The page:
A new medical marijuana clinic will open its doors in Halifax later this summer, with its director hoping to offer an alternative to opioids and other pharmaceuticals.

“We want to be able to provide a really sound and thorough method so people will understand that there are very significant alternatives that they need to look at,” says Kenny Lord, director of National Access Cannabis’ Atlantic region.

Overdoses drop: study

Between 2007 and 2010, almost 300 people died from prescription drug overdoses in Nova Scotia, 77 per cent more deaths than those due to illicit drugs in the same time period, according to the Canadian Journal of Addiction Medicine.

The Nova Scotia College of Physicians and Surgeons recently recommended doctors cut in half the frequency of prescribed opioids for chronic pain, and to stop considering opioids as a first method of treatment for chronic pain.

That could leave space for alternatives, such as cannabis, to surface, Lord said.

Prescriptions written on-site

National Access Cannabis is a chain of “information clinics” with locations in Ottawa and Vancouver, and up to 40 more to come, Lord said. The location in Halifax will be on Spring Garden Road.

It also will have doctors on-site to give prescriptions to eligible patients, and staff will help people navigate the medical cannabis system.

The clinic itself is still under construction, but if the Ottawa and Vancouver locations are any indication, it will look different than other dispensaries or head shops in town.

Not only for ‘underachievers’

It will have stark white walls, modern furniture, and a shiny glass display case full of state-of-the-art vaporizers, a look carefully crafted.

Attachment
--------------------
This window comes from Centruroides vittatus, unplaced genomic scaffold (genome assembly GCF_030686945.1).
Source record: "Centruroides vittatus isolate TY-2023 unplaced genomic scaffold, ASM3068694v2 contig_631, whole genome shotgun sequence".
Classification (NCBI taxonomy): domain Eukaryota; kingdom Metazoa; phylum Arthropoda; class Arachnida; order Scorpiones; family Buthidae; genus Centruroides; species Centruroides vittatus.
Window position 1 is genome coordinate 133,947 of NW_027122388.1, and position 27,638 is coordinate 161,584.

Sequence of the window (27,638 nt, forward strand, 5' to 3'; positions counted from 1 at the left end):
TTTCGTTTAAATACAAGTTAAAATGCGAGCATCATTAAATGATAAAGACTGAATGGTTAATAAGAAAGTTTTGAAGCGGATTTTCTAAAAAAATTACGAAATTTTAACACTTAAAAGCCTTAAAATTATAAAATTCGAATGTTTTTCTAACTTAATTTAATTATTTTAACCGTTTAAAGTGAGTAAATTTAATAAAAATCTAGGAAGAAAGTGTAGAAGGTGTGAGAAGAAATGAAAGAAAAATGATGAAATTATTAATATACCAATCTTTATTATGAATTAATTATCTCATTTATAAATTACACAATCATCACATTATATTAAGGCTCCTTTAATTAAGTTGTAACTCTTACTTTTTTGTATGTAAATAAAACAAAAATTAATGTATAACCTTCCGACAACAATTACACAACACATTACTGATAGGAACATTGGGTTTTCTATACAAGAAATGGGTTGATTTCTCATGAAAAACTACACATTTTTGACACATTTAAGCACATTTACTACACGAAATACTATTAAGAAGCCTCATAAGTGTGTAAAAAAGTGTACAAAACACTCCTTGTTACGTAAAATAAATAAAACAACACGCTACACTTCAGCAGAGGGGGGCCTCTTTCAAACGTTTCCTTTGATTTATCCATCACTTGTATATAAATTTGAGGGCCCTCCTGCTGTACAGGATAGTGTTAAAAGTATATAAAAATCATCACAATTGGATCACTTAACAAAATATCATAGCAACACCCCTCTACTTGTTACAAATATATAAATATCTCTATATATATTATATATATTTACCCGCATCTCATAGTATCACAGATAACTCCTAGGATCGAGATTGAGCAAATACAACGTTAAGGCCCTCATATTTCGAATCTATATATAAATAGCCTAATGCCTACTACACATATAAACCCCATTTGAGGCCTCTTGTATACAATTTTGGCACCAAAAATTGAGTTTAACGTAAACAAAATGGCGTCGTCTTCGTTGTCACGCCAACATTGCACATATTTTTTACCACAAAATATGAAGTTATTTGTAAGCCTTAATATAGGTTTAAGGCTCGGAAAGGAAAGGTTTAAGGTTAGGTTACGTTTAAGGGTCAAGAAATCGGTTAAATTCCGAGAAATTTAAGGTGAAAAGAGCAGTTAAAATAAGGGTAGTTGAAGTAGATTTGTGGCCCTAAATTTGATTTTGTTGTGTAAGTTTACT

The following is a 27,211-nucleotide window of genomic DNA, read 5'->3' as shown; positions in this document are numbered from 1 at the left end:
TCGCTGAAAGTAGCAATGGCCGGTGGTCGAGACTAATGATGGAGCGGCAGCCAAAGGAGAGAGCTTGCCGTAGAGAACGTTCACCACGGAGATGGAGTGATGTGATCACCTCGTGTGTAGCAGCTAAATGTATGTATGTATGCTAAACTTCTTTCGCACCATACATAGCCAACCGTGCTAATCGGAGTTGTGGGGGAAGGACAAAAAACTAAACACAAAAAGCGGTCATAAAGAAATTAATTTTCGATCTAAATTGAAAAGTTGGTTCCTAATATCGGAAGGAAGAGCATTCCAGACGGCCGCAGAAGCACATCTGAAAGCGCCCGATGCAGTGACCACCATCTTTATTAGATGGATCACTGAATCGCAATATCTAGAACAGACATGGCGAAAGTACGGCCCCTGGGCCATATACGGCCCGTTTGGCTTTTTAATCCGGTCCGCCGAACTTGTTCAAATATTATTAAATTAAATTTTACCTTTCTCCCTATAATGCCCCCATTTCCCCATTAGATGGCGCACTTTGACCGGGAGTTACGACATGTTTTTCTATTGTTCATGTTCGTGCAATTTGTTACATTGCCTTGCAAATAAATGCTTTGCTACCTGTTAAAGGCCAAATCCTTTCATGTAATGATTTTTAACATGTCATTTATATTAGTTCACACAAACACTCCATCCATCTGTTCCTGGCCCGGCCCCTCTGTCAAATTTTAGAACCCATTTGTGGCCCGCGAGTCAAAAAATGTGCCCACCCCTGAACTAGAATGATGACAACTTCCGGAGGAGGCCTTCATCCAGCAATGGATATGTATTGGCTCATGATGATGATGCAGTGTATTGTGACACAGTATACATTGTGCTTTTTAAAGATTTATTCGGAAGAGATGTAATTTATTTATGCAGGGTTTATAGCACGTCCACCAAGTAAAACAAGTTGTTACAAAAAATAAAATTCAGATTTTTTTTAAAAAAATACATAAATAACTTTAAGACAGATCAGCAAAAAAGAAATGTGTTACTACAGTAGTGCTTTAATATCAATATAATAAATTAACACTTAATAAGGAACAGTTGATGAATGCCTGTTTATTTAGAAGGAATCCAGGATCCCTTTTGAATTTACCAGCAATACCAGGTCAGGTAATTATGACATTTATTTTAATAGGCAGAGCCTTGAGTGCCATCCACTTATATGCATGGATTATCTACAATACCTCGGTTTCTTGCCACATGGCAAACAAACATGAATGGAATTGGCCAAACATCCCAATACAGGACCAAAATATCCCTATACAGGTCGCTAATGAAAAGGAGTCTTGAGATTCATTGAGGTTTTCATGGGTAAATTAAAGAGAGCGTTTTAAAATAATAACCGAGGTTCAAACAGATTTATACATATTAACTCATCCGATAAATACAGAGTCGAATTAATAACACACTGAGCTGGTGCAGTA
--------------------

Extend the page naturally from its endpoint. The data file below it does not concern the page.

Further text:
“I used to think that you could identify a cannabis user because he was the person walking around with his head in the clouds, or the underachievers,” Lord said.

“Cannabis is coming to a light where it should have been a long time ago.”

Fees could be ‘extremely cost prohibitive’

While the chain prides itself on spreading knowledge about cannabis, its advice isn’t free. The clinic’s services cost anywhere from $100 to $250, plus a $50 annual membership fee.

That could be a barrier for the people that would benefit most, according to Debbie Stultz-Giffin, founder of Maritimers Unite for Medical Marijuana.

“It makes it difficult for patients who live on low fixed income. If there are additional fees attached to how they’re going to access that medicine, then it certainly becomes extremely cost-prohibitive,” she said.

No pot at the clinic

The clinic won’t be keeping cannabis on location. Under current laws, it must be mailed to patients through Health Canada.

That could change in the coming months. The company is lobbying Health Canada in hopes of becoming a go-to vendor for the distribution of medical cannabis, Lord said.

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Full Article: New Halifax Cannabis Clinic Hopes To Be Alternative To Opioids
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